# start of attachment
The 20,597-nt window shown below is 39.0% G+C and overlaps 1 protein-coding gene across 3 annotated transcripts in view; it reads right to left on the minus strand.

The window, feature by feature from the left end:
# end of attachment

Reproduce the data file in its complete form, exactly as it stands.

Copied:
The 20,597-nt window shown below is 39.0% G+C and overlaps 1 protein-coding gene across 3 annotated transcripts in view; it reads right to left on the minus strand.

The window, feature by feature from the left end: